THE BALANCE of nutrients, the proportions of proteins to fats and carbohydrates, and the essential vitamins and minerals a chicken needs differs throughout its life. What a bird needs when it’s under six weeks old varies greatly from what it needs when it finally gets its first lot of feathers, when it matures at around 18-30+ weeks in age, and whether it is a high eggproducing, light-bodied bird or a heavy breed bird with a tendency to lay down fat and muscle.
Breeding birds – hens and roosters – need more feed to suit their body size, but their diet also requires a higher proportion of vitamins and minerals to ensure their health as they go through the stress of mating, laying and sitting, and the health of their offspring. Most diets formulated for commercial breeding stock contain double the vitamins and minerals of a standard layer diet, even though the rest of the main ingredients may be exactly the same as a diet fed to commercial laying hens.
Previous generations of poultry breeders and farmers often had secret recipes which they created through trial and error, giving them what they felt was the perfect diet for their birds. A lot of people today think there is more merit in those diets than buying commercially-made feed, but that’s not usually the case, for three good reasons.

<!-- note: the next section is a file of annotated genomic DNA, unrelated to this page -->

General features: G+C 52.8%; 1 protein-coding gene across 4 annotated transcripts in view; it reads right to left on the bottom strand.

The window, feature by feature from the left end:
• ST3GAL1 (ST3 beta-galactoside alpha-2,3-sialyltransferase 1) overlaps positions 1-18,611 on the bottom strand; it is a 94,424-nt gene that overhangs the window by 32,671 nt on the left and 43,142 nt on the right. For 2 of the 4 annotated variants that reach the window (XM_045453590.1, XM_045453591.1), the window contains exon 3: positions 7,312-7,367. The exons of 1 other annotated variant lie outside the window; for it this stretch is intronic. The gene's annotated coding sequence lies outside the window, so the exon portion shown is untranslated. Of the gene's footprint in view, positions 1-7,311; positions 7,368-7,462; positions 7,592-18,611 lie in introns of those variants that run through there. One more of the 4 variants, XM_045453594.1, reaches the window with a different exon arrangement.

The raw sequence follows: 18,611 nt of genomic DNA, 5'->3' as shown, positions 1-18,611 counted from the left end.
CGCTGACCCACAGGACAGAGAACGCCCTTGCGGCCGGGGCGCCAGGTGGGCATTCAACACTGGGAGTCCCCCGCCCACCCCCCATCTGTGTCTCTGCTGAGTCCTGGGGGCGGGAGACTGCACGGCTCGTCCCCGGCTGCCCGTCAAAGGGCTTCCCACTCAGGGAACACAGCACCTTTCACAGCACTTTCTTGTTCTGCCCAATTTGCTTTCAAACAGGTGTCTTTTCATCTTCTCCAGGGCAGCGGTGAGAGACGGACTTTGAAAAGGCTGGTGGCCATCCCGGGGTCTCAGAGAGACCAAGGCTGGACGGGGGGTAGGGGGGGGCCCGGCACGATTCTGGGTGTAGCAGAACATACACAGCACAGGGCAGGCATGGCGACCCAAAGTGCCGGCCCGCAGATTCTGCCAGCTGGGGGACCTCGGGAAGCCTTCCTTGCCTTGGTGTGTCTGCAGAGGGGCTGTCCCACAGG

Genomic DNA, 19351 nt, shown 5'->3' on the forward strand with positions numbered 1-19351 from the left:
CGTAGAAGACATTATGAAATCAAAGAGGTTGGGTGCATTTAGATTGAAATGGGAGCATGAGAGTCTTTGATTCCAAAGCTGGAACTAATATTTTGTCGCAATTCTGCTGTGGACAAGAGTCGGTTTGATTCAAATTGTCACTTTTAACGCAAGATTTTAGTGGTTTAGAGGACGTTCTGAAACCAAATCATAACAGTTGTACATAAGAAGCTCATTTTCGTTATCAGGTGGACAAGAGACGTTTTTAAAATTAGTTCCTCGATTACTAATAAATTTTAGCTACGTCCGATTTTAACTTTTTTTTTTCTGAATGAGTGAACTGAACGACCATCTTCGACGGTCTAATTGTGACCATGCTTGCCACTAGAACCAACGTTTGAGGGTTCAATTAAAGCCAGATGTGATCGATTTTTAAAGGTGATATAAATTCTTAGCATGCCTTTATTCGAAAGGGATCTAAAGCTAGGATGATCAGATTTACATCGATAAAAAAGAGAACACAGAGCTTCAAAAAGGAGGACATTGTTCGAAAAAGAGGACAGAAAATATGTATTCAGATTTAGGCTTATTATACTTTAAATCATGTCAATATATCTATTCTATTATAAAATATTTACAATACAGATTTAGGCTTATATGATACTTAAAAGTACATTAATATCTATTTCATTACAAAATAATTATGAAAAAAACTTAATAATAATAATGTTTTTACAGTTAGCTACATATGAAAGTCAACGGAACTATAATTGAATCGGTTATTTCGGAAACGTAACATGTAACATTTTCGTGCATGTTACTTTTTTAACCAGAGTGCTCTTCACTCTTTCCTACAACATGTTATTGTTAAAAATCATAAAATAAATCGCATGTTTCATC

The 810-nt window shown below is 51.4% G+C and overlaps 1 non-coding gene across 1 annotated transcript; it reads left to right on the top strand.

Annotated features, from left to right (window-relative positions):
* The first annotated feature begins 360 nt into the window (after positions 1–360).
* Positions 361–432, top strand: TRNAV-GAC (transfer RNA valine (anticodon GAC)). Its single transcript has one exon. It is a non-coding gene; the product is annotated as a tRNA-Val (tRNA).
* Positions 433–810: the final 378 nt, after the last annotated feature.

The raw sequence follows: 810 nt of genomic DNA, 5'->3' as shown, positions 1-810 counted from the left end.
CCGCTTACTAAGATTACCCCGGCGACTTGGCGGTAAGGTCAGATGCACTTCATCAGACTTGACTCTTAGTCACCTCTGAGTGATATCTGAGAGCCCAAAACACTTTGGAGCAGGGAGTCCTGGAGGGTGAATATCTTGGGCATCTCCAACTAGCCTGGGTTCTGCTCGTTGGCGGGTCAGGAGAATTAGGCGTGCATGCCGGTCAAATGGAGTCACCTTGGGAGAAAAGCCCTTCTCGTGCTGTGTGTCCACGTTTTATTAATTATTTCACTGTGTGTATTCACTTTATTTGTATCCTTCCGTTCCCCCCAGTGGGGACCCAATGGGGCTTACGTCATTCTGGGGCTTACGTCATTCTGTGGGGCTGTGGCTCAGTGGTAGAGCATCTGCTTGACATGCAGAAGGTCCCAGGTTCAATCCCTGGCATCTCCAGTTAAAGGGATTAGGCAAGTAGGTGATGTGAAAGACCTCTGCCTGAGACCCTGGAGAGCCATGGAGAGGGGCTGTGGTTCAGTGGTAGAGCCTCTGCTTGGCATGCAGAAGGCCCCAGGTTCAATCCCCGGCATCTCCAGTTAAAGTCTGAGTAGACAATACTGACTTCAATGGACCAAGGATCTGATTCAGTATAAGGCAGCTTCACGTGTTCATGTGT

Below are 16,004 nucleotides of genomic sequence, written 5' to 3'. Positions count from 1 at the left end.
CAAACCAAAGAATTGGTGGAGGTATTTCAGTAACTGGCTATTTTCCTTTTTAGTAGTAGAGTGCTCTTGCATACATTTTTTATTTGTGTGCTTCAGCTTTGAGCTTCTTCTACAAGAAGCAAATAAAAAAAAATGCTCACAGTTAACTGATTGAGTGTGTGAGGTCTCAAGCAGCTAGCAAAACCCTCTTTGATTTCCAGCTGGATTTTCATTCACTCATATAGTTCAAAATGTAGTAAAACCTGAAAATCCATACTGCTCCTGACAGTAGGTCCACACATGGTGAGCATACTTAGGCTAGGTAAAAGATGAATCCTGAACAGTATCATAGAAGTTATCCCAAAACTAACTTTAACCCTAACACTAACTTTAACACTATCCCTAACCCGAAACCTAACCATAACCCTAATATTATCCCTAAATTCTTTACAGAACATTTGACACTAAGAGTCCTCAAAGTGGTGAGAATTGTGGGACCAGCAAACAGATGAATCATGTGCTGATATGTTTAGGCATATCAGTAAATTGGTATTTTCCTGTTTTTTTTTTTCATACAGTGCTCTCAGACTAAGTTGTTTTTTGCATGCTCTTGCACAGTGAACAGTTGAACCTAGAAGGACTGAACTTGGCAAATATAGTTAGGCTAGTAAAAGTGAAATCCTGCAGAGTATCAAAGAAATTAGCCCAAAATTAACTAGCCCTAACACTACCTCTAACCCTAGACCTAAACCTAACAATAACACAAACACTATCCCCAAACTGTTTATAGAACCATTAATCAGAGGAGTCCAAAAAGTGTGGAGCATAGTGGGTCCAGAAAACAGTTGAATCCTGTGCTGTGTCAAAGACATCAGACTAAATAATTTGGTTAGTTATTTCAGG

savings and a lot less work as milling and mixing of separate ingredients, usually by hand, was a major daily chore.
kitchen and garden. This diet may or may not suit the birds. Yes, they’ll survive, but they may not always produce the numbers of eggs or grow to fulfil their genetic make-up because they aren’t getting their full nutritional needs met.
Lighter breeds and hybrids are more easily able to consume the right amount of energy and protein to fulfil their needs, if it is available. If they need X amount of grams of protein and Y amounts of energy (kcals), they will eat until the daily allowance is achieved. If you feed them a diet which is high in what they are seeking in terms of energy and protein, they will need to eat less quantity than if the diet is low in these ingredients.
For example, if all you fed your flock was wheat (around 10% crude protein) and a hen needs 17g of protein a day, she would need to eat 170g of wheat. If she also got vege scraps and grass, then she would miss out on the correct type of protein her body actually requires – vegetable protein lacks the necessary amino acids, so she could become protein-deficient.
But feed her a commercially-made balanced ration (17% crude protein) formulated with the correct amino acids and she only needs to eat 100g to get her daily requirement of the correct protein. If you went for a cheaper feed with 14% protein, you would have to give her 121g. Feed is usually priced by quality and availability of ingredients, so buying the cheapest can mean a bird has to eat more to get the same benefit.
The big-framed, heritage heavy breeds and the large commercial meat breed hybrids used to produce your typical roast chicken are more driven by appetite than what they actually need, so they are more